The Supreme Court on Monday decided to examine a petition challenging a provision in the election law that imposes a blanket ban on under trials, persons confined in civil prisons and convicts serving their sentence in jails from casting their votes.
A Bench led by Chief Justice of India U.U. Lalit issued notice to the Union of India, Ministry of Home Affairs and the Election Commission of India on a petition filed by Aditya Prasanna Bhattacharya, a student of National Law School of India University, Bengaluru, who said that while convicts out on bail could vote, under trials, whose innocence or guilt has not been conclusively determined, and those confined in civil persons were deprived of their right to vote.
Mr. Bhattacharya, represented by advocate Zoheb Hossain, argued that Section 62(5) of the Representation of the People Act, 1951, mandates that “no person shall vote at any election is he is confined in a prison, whether under a sentence of imprisonment or transportation or otherwise, or is in the lawful custody of the police”.
Mr. Hossain contended that the provision arbitrarily, through the use of “excessively broad language”, disenfranchises a large segment of the population of the country.
The latest National Crime Reports Bureau (NCRB) report of 2021 shows that a total of 5,54,034 prisoners were confined as on December 31, 2021 in various jails across the country. The number of convicts, undertrial inmates and detenues were reported as 1,22,852, 4,27,165 and 3,470, respectively, accounting for 22.2%, 77.1% and 0.6% respectively at the end of 2021. The number of undertrial prisoners has increased from 3,71,848 in 2020 to 4,27,165 in 2021. A hike of 14.9%. Uttar Pradesh has the maximum number of undertrials (21.2%, 90,606 undertrials) in the country followed by Bihar (13.9%, 59,577 undertrials) and Maharashtra (7.4%, 31,752 undertrials) at the end of last year.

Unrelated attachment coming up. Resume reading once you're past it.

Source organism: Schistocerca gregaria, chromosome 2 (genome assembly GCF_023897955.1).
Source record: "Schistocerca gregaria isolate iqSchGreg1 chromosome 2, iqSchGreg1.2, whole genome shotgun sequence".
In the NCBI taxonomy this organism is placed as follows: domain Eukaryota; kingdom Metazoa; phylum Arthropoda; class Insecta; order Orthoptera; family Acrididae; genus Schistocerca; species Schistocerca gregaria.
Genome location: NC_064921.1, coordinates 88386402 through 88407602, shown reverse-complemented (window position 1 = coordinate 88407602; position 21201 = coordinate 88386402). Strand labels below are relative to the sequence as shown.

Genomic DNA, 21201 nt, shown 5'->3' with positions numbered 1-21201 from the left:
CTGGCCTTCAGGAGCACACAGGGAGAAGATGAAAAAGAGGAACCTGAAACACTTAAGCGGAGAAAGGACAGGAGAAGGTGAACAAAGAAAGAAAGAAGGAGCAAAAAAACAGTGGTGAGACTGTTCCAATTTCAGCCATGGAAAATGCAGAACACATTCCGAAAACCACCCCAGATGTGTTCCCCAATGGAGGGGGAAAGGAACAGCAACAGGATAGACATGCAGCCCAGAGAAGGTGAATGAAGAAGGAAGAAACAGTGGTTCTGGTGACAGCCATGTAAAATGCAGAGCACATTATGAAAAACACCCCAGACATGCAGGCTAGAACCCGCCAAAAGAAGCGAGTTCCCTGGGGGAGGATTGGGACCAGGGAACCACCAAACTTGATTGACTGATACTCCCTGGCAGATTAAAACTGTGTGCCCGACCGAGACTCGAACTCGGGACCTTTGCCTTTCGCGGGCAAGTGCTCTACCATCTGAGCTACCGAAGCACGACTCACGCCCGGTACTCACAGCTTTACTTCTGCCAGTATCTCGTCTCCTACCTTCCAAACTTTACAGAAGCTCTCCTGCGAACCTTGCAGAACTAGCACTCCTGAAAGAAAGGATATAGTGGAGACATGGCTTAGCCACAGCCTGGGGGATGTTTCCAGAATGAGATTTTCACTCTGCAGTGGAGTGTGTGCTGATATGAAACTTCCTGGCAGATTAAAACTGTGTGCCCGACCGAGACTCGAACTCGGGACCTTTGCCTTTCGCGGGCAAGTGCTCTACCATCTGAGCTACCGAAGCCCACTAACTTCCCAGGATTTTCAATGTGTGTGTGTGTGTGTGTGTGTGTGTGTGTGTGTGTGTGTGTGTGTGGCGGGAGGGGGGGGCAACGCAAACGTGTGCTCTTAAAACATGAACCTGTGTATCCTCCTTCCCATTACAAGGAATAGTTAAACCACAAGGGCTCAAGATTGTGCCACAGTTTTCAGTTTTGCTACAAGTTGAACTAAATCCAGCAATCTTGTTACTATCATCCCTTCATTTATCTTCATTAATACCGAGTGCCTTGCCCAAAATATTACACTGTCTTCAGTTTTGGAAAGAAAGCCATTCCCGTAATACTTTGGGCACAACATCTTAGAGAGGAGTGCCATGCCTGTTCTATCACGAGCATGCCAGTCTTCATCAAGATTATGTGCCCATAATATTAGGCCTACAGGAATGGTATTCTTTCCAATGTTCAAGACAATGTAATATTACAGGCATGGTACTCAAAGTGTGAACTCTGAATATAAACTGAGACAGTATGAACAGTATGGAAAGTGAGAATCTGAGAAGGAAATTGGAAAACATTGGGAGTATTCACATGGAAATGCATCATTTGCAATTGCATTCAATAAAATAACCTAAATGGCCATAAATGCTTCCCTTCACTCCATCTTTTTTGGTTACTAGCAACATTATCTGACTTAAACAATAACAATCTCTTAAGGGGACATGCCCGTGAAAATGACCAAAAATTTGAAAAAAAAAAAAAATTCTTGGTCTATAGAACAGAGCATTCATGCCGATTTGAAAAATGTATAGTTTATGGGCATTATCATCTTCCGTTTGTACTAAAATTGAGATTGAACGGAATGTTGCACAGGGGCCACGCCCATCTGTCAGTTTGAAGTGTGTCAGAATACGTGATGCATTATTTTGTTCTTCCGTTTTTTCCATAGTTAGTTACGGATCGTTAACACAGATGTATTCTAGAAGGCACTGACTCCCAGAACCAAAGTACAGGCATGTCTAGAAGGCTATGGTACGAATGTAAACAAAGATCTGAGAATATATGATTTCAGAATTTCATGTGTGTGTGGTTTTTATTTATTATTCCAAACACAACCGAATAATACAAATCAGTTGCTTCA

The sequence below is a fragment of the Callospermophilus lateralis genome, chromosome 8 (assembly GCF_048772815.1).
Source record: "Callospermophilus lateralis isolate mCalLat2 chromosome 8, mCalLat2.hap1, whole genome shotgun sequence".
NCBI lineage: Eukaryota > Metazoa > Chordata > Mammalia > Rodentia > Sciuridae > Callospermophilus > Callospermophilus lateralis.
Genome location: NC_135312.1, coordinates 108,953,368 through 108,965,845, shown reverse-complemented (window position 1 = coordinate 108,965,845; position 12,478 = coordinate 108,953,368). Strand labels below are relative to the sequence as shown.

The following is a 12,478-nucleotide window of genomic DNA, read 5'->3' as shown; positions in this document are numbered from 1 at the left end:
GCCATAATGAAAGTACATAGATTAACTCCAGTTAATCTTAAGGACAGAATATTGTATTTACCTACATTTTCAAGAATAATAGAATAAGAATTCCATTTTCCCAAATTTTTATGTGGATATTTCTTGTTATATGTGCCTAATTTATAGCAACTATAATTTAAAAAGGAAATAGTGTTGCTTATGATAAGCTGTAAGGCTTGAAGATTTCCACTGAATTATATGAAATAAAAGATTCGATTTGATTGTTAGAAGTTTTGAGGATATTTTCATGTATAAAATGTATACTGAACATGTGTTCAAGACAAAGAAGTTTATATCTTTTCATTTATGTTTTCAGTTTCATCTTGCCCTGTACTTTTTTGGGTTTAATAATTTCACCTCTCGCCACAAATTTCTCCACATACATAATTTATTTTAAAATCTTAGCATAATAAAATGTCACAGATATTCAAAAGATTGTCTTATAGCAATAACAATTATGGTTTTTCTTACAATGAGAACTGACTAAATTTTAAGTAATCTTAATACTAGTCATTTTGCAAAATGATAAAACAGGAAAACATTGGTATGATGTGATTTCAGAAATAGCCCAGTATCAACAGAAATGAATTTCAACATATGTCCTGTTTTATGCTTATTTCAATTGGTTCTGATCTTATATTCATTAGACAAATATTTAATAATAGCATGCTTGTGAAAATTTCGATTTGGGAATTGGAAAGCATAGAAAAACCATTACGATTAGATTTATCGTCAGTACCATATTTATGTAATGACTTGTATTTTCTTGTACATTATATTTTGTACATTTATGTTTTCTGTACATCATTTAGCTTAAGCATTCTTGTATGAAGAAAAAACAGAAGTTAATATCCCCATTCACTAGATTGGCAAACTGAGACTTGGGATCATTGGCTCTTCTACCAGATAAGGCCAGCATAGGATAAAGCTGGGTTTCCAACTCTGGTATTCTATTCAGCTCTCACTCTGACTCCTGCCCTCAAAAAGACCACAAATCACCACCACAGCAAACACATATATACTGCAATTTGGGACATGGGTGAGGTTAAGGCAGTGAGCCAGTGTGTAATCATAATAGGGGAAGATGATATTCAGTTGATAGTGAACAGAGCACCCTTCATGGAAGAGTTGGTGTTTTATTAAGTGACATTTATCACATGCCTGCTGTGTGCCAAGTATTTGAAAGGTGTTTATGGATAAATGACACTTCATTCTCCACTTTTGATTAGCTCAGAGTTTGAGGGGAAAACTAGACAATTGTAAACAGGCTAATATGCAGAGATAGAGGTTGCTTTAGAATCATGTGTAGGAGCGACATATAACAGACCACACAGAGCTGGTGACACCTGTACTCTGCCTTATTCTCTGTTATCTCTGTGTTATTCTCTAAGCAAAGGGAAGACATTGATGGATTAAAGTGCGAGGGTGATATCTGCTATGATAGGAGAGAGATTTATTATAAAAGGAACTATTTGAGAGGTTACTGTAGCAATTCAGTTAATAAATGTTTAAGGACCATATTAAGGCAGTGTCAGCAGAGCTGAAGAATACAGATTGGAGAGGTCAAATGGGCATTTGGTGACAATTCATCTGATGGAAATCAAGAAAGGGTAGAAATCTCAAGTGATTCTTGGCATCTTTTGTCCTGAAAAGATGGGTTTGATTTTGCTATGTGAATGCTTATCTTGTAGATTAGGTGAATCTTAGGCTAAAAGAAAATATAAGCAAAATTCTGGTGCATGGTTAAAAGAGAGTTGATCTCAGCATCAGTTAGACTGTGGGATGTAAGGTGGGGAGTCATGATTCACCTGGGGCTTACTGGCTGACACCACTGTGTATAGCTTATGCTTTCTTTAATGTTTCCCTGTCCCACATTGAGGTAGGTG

The petition said that “denying penitentiary inmates the right to vote is more likely to send messages that undermine respect for the law and democracy than messages that enhance those values… Denying the right to vote does not comply with the requirements for legitimate punishment”.
It said the yardstick of confinement in a prison to disenfranchise persons generates several anomalous and shocking consequences. One of them is that even a judgment-debtor (a person who has not paid his debt despite a court verdict) who has been arrested and detained in a civil person is deprived of her right to vote. Detainment in civil prisons is unlike imprisonment for crimes. Robbing a person confined in a civil prison of the right to vote is pplainly discriminatory.
The ban lacks reasonable classification based on the nature of the crime or duration of the sentence imposed unlike in countries like South Africa, United Kingdom, France, Germany, Greece, Canada, etc. “This lack of classification is anathema to the fundamental right to equality under Article 14 (right to equality),” the petition pointed out.
Again, Mr. Bhattacharya highlighted, if a convicted person can vote if she is out on bail, why is the same right denied to an under trial who is not yet found guilty of a crime by a court of law.
“It cannot be conceived how the provision, which deprives prisoners of their right to vote, has any nexus at all with decriminalisation of politics, which is concerned with the right to contest of candidates with criminal antecedents,” the petition questioned the logic behind the election law.
The right to vote is a constitutional right under Article 326 of the Constitution.